Frederick II’s Crusade to Recapture Jerusalem

From the Lecture Series: The High Middle Ages

By Philip Daileader, P.h.D., William & Mary University

Frederick II was a peculiar emperor in the High Middle Ages owing to his unique character and curious background. His religious stances were unique and odd, so much so that he was nicknamed as stupor Mundi, which means “wonder of the world.” The broad scope of his interests was surprising for his contemporaries, and they doubted if he was a faithful orthodox or not.

The photo shows the Tower of David, Jerusalem, Israel.
When Frederick II Hohenstaufen became the Holy Roman Emperor, he vowed to go on a crusade to Jerusalem to take it back from Muslims. (Image: Sean Pavone/Shutterstock)

Frederick II’s curious personality and unusual background made him one of the most controversial figures of the High Middle Ages. Although he was king of Germany, and Holy Roman Emperor, he didn’t like Germany very much, and in fact, he was more of a Sicilian than a German.

He was raised in the kingdom of Sicily, and the Mediterranean island of Sicily was at the crossroads between Europe, North Africa, and the Middle East. A large portion of the Sicilian population included Muslims because the Islamic rulers once governed the island. Frederick II had a lot of encounters with Muslims, which gave him a cosmopolitan view, something that was not so common in the 13th century. The influences of Islam in his life included his ability to speak Arabic fluently and his curiosity about Islam. Also, there were rumors that he had a harem, but it was not true. Also, he was interested in hawking and how to hunt with hawks, about which he wrote several treatises.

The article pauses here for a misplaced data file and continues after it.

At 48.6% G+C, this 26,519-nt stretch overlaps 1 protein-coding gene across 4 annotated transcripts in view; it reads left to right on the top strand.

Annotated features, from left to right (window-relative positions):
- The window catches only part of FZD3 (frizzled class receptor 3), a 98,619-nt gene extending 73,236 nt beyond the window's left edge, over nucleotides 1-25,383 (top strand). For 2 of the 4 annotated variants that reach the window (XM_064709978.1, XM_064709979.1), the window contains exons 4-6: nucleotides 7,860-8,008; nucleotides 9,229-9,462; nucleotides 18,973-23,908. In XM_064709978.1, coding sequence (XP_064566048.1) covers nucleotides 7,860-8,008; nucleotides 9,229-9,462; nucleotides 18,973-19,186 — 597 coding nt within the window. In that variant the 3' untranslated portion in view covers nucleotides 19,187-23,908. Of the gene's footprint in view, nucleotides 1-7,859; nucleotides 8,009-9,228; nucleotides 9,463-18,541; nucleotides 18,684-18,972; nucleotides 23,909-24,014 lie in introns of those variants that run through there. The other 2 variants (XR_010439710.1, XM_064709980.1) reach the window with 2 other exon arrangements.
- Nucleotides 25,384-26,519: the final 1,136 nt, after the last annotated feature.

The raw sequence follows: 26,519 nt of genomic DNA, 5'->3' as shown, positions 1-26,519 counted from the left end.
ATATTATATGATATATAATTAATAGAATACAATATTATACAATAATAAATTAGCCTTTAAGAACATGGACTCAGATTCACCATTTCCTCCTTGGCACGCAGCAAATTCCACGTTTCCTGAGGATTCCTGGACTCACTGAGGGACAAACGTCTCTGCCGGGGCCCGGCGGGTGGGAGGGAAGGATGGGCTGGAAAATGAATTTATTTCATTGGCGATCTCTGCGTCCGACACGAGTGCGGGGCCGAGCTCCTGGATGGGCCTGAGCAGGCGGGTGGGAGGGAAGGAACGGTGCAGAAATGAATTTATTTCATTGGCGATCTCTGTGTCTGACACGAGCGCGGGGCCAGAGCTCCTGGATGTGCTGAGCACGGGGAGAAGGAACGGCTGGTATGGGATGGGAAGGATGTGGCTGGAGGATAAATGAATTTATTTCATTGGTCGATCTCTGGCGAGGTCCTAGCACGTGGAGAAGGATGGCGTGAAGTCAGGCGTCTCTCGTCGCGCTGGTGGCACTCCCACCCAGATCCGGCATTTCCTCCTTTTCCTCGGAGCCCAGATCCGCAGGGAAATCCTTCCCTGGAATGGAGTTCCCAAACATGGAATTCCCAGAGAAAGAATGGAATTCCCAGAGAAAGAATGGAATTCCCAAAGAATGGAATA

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Frederick II Hohenstaufen’s Vow and Crusade

A statue of Frederick II from the Black Tower of Regensburg.
Frederick II Hohenstaufen was influenced by Islam in his younger days. (Image: Wolfgang Rieger / CC BY-SA 3.0/ Public domain)

In 1220, after Frederick II Hohenstaufen became emperor, he promised the papacy to go on a crusade and take back Jerusalem, which had been under the control of Muslims since 1187. Although going on this crusade was one of the conditions under which the pope had agreed to crown him, Frederick II was not willing to go through with it. The church authorities kept reminding him to fulfill his vow, but he did not want to go to Palestine.

In 1225, through marriage, he acquired the title of “king of Jerusalem.” His wife died shortly after their marriage, but it did not take away the title from him. This title sparked an interest in him to retake Jerusalem as its theoretical ruler.

He made another crusading vow in 1227. He vowed that if he broke his promise, the pope could excommunicate him, a vow that he had already made before. After the pope agreed, Frederick II embarked on his crusade with a large army in August of 1227.

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The Excommunication of Frederick II